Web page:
Michael Gwaba, Zambia
Fighting stigma is crucial to improving access to healthcare
Michael Gwaba is determined to bust the myths and misconceptions surrounding HIV, and says there's no greater feeling than helping save someone's life. Now, as the deadline for achieving the millennium development goals approaches, he plans to be part of the post-2015 dream.
More about this health hero
Michael Gwaba was racked with guilt when he was unable to defend a colleague who lost her under suspicion of having Aids. That was in 1998. In 1999, he lost his fiancée and his son to Aids related illnesses within six months of each other. In 2000, the year world leaders came together and agreed the millennium development goals, he himself tested positive for HIV, by which point he had also unsurprisingly lost his job.
"I was sure I was going to die," says Michael of finding out about his status. Luckily, he managed to find access to free treatment at a government hospital in Chelston, a district in Zambia's capital Lusaka, and went on to form a support group providing emotional and psychological support to others like him. Michael is now one of the six ambassadors for the "Here I am" campaign because the Global Fund has helped him "in so many ways" and, without it, "all that I have worked for will be taken away", he says.
"My life allows me to help so many others' lives," he says. "We use our funding to provide nutritional support to people living with HIV/Aids co-infected with TB, we train adherence counsellors for HIV/Aids in the communities where we work to provide adherence support to those who have challenges with adherence to treatment and medication, and train Dots TB treatment supporters who go out into the community and monitor patients who just start taking TB treatment. We give people the means to go out and reach other people with information about health."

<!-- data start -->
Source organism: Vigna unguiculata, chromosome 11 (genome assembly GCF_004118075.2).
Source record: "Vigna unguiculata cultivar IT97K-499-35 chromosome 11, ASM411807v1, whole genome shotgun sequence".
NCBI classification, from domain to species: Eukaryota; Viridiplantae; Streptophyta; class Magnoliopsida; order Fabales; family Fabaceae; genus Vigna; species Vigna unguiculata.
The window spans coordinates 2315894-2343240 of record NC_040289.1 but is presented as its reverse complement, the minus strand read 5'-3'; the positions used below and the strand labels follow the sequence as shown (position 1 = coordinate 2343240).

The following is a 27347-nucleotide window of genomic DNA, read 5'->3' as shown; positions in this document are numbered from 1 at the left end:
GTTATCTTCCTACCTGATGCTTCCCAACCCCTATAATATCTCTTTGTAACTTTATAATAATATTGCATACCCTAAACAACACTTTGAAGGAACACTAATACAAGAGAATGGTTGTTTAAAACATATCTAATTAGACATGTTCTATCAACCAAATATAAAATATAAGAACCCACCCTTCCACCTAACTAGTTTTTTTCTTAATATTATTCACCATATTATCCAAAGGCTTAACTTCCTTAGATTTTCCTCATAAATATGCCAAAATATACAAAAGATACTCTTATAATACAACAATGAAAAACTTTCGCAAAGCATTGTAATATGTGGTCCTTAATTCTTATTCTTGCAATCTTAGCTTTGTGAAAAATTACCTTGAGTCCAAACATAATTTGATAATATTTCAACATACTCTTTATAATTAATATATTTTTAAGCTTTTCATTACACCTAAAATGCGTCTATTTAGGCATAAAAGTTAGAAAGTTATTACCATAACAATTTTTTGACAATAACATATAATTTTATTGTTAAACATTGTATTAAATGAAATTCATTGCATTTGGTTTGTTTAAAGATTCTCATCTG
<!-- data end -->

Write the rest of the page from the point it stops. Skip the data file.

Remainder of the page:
After discovering he was HIV positive, Michael started working in the health sector because he "wanted to make a difference to people's lives by being a community role model of a person who has survived HIV". "When I talk to people, I try to address the myths and misconceptions that discourage them from testing and accessing treatment and use my story to help change their mindset about HIV," says Michael. "I believe I have made a difference in my community and have helped reduce stigma which was the major reason why people feared testing." And he says there is "no greater feeling than knowing you have contributed to saving a person's life".
The 41-year-old is sure the millennium development goals can be saved. "We have made great strides in moving towards achieving the MDGs." he says. "With the MDGs, we set ourselves universal targets to address issues that we felt most affect human beings. At first it was but just a dream and now we are on course to achieving this." But, he warns, we need to start looking beyond 2015. "I am sure we will meet the MDGs but what will we do after this?" he says. "I plan to be part of the post-2015 dream."